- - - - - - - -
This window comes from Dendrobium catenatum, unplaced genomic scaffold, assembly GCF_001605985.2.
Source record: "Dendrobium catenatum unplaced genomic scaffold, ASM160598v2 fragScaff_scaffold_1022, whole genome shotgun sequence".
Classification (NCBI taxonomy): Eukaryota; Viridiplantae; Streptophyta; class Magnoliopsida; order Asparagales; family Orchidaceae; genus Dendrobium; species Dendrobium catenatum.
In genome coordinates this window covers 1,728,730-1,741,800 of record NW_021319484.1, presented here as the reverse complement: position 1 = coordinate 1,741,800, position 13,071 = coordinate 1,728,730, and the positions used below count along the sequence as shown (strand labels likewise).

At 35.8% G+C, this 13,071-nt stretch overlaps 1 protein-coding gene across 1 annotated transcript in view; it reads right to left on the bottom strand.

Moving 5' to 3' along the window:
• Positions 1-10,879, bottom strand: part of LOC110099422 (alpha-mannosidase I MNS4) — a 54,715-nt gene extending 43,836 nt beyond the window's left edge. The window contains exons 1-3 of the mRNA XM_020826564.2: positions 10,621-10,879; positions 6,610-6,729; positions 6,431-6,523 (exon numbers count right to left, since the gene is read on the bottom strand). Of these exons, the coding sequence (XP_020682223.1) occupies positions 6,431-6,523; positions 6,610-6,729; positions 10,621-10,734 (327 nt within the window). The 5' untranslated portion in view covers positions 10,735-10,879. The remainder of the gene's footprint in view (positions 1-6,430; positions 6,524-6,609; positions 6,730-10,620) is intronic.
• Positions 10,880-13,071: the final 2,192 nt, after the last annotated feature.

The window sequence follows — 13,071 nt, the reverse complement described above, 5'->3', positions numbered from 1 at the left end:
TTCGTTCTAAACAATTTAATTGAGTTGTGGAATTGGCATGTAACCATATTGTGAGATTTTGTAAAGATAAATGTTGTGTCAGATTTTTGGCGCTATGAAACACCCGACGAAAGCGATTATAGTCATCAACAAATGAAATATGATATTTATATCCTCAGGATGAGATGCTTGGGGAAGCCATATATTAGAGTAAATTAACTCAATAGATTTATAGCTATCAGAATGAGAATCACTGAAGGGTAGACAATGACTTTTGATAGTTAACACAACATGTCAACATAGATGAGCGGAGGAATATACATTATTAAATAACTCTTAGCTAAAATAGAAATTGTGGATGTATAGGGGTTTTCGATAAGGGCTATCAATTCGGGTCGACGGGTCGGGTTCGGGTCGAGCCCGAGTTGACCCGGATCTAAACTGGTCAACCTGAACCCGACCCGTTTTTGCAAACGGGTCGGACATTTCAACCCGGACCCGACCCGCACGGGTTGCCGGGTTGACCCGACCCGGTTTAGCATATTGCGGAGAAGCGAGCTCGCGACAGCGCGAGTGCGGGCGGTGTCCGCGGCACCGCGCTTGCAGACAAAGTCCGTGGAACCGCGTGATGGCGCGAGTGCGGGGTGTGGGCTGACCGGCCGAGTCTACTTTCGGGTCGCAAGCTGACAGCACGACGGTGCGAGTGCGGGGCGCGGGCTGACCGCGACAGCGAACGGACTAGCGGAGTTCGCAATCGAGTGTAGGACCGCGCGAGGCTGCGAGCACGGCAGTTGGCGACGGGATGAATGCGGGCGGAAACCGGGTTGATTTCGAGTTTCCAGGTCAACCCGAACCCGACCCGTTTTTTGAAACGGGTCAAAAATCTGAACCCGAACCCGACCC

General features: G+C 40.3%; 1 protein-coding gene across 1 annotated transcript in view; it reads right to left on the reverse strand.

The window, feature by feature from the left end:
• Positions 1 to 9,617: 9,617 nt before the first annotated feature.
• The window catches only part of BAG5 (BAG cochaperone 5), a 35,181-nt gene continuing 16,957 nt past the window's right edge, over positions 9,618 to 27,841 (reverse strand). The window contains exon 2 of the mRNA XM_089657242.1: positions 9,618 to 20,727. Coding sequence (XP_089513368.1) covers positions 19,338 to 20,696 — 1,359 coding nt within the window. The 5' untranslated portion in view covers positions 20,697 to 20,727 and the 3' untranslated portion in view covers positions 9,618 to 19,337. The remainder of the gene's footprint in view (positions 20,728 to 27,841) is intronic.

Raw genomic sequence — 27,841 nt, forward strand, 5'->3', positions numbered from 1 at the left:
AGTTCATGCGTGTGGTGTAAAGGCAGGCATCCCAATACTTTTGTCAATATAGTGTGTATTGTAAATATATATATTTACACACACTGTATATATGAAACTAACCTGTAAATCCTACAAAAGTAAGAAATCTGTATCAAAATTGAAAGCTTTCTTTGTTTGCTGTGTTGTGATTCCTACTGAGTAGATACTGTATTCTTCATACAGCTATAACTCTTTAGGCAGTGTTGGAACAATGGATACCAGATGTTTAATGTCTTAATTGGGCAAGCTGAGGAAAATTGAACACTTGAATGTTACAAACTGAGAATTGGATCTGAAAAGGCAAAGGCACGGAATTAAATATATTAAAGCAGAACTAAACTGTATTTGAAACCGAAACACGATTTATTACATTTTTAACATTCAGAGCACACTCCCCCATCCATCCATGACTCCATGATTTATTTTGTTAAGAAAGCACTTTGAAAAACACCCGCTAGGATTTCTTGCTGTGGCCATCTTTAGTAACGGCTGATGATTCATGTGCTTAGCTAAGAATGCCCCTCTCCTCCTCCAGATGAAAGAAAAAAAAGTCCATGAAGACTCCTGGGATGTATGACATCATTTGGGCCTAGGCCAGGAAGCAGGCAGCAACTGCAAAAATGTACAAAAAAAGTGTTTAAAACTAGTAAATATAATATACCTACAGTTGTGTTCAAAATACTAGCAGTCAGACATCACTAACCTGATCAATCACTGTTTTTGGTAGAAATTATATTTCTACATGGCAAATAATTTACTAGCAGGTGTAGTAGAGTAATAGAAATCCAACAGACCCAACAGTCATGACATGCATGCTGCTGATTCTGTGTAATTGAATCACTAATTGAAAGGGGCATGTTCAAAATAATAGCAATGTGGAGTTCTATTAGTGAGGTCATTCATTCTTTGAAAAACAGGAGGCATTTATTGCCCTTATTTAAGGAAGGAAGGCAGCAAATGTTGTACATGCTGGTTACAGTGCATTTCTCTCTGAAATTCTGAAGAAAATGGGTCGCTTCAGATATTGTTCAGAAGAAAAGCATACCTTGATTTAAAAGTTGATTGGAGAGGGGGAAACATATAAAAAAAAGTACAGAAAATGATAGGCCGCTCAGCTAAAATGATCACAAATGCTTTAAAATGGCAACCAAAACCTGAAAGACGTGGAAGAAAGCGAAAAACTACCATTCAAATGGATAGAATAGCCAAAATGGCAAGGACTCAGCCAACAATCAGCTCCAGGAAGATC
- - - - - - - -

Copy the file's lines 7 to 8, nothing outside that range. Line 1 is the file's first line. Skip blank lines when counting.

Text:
• Positions 1-10,879, bottom strand: part of LOC110099422 (alpha-mannosidase I MNS4) — a 54,715-nt gene extending 43,836 nt beyond the window's left edge. The window contains exons 1-3 of the mRNA XM_020826564.2: positions 10,621-10,879; positions 6,610-6,729; positions 6,431-6,523 (exon numbers count right to left, since the gene is read on the bottom strand). Of these exons, the coding sequence (XP_020682223.1) occupies positions 6,431-6,523; positions 6,610-6,729; positions 10,621-10,734 (327 nt within the window). The 5' untranslated portion in view covers positions 10,735-10,879. The remainder of the gene's footprint in view (positions 1-6,430; positions 6,524-6,609; positions 6,730-10,620) is intronic.
• Positions 10,880-13,071: the final 2,192 nt, after the last annotated feature.